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# 10-3 - PowerPoint PPT Presentation

Solving Equations with Variables on Both Sides. 10-3. Course 3. Warm Up. Problem of the Day. Lesson Presentation. Solving Equations with Variables on Both Sides. 10-3. 1. 1. 2 x. 7. 9 x. 8. 16. 4. x. 2. 7. 7. Course 3. Warm Up Solve.

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10-3

Course 3

Warm Up

Problem of the Day

Lesson Presentation

10-3

1

1

2x

7

9x

8

16

4

x

2

7

7

Course 3

Warm Up

Solve.

1.2x + 9x – 3x + 8 = 16

2.–4 = 6x + 22 – 4x

3. + = 5

4. – = 3

x = 1

x = -13

x = 34

x = 50

10-3

Course 3

Problem of the Day

An equilateral triangle and a regular pentagon have the same perimeter. Each side of the pentagon is 3 inches shorter than each side of the triangle. What is the perimeter of the triangle?

22.5 in.

10-3

Course 3

Learn to solve equations with variables on both sides of the equal sign.

10-3

Course 3

Some problems produce equations that have variables on both sides of the equal sign.

Solving an equation with variables on both sides is similar to solving an equation with a variable on only one side. You can add or subtract a term containing a variable on both sides of an equation.

10-3

–3x

=

–3

6

–3

Course 3

Additional Example 1A: Solving Equations with Variables on Both Sides

Solve.

A. 4x + 6 = x

4x + 6 = x

– 4x– 4x

Subtract 4x from both sides.

6 = –3x

Divide both sides by –3.

–2 = x

10-3

4b

24

=

4

4

Course 3

Additional Example 1B: Solving Equations with Variables on Both Sides

Solve.

B. 9b – 6 = 5b + 18

9b – 6 = 5b + 18

– 5b– 5b

Subtract 5b from both sides.

4b – 6 = 18

+ 6+ 6

Add 6 to both sides.

4b = 24

Divide both sides by 4.

b = 6

10-3

9w + 3 = 9w + 7

Combine like terms.

– 9w– 9w

Subtract 9w from both sides.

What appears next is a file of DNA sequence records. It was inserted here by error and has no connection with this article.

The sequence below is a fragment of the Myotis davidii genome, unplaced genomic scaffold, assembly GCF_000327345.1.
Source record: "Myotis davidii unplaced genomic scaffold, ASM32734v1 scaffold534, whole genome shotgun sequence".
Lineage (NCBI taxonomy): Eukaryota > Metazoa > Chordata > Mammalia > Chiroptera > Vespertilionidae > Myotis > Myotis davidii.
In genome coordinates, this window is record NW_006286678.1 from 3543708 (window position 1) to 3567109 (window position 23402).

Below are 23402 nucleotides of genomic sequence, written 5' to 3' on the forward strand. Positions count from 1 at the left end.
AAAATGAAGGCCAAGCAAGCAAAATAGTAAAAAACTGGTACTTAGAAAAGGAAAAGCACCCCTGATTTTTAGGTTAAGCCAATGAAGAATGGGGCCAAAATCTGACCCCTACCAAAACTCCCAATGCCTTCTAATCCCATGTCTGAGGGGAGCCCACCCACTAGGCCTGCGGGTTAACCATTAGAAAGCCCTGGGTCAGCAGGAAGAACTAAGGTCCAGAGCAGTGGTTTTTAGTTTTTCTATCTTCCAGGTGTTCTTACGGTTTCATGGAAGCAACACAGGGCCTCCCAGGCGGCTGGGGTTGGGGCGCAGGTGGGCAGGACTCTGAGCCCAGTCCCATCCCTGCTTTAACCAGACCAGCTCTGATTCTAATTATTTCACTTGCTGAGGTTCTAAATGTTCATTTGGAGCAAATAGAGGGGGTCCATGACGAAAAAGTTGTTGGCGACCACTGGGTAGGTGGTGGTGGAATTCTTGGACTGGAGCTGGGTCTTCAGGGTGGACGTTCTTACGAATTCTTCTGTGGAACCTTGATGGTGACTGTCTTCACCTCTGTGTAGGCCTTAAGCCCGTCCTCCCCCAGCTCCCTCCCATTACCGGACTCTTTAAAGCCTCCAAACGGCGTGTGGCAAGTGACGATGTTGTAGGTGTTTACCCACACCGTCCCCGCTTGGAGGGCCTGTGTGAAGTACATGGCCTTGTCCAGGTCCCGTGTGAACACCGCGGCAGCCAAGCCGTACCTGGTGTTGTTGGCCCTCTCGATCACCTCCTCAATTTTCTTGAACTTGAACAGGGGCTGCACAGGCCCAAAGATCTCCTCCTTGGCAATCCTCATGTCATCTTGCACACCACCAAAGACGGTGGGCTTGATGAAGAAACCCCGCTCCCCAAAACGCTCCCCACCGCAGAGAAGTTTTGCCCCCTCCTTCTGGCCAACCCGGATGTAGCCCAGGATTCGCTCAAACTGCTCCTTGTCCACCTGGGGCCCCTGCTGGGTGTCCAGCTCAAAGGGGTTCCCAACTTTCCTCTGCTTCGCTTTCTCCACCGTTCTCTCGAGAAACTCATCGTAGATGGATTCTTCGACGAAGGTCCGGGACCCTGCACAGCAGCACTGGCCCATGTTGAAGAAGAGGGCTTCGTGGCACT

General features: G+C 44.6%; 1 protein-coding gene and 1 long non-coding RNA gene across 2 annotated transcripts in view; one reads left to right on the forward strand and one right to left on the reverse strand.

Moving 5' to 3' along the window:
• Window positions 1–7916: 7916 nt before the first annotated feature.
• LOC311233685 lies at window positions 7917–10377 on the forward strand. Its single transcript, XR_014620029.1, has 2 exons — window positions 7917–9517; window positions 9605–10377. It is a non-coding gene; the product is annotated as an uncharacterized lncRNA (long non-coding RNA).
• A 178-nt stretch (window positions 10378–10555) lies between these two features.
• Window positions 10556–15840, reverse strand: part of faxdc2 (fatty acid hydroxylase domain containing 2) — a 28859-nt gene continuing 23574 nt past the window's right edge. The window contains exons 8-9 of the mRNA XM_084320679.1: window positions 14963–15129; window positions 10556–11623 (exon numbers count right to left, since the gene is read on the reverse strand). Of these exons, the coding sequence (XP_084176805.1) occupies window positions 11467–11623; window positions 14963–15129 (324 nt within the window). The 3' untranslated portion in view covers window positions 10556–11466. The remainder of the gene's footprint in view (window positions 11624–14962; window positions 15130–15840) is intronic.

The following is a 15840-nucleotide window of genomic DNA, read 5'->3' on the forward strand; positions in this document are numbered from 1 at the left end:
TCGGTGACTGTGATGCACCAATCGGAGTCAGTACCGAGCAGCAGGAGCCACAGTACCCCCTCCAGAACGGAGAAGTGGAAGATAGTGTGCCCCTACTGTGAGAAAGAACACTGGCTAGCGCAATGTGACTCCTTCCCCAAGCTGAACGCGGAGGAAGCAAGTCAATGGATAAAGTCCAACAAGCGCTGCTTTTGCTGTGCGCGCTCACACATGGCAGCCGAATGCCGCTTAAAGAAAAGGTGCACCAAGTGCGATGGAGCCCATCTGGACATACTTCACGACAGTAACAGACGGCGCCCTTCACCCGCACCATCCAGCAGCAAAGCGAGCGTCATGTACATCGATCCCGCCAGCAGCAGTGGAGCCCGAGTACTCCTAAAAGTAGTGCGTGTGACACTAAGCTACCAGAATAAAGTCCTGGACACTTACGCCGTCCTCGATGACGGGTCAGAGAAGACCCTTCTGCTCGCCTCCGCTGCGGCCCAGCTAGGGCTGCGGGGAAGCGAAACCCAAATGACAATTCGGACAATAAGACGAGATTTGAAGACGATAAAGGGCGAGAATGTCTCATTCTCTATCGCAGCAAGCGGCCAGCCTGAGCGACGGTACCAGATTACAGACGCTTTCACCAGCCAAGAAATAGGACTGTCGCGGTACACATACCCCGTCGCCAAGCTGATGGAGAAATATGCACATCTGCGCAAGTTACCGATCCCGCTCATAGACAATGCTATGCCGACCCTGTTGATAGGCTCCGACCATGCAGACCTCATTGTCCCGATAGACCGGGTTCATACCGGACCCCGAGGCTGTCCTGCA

Course 3

Additional Example 1C: Solving Equations with Variables on Both Sides

Solve.

C. 9w + 3 = 5w + 7 + 4w

9w + 3 = 5w + 7 + 4w

3 ≠ 7

No solution. There is no number that can be substituted for the variable w to make the equation true.

10-3

–4x

=

–4

8

–4

Course 3

Try This: Example 1A

Solve.

A. 5x + 8 = x

5x + 8 = x

– 5x– 5x

Subtract 4x from both sides.

8 = –4x

Divide both sides by –4.

–2 = x

10-3

Course 3

Try This: Example 1B

Solve.

B. 3b – 2 = 2b + 12

3b – 2 = 2b + 12

– 2b– 2b

Subtract 2b from both sides.

b – 2 = 12

+ 2+ 2

Add 2 to both sides.

b = 14

10-3

3w + 1 = 3w + 8

Combine like terms.

– 3w– 3w

Subtract 3w from both sides.

Course 3

Try This: Example 1C

Solve.

C. 3w + 1 = 10w + 8 – 7w

3w + 1 = 10w + 8 – 7w

1 ≠ 8

No solution. There is no number that can be substituted for the variable w to make the equation true.

10-3

Course 3

To solve multistep equations with variables on both sides, first combine like terms and clear fractions. Then add or subtract variable terms to both sides so that the variable occurs on only one side of the equation. Then use properties of equality to isolate the variable.

10-3

8z8

=

8

8

Course 3

Additional Example 2A: Solving Multistep Equations with Variables on Both Sides

Solve.

A. 10z – 15 – 4z = 8 – 2z - 15

10z – 15 – 4z = 8 – 2z – 15

6z – 15 = –2z – 7

Combine like terms.

+ 2z+ 2z

Add 2z to both sides.

8z – 15 = – 7

+ 15+15

Add 15 to both sides.

8z = 8

Divide both sides by 8.

z = 1

10-3

7

10

7

10

7

10

7

10

3y

5

3y

5

3y

5

3y

5

y

5

y

5

y

5

y

5

3

4

3

4

3

4

3

4

+ – = y –

20( ) = 20( )

+ – y –

20() + 20( ) – 20( )= 20(y) – 20( )

Course 3

Additional Example 2B: Solving Multistep Equations with Variables on Both Sides

B.

+ – = y –

Multiply by the LCD.

4y + 12y – 15 = 20y – 14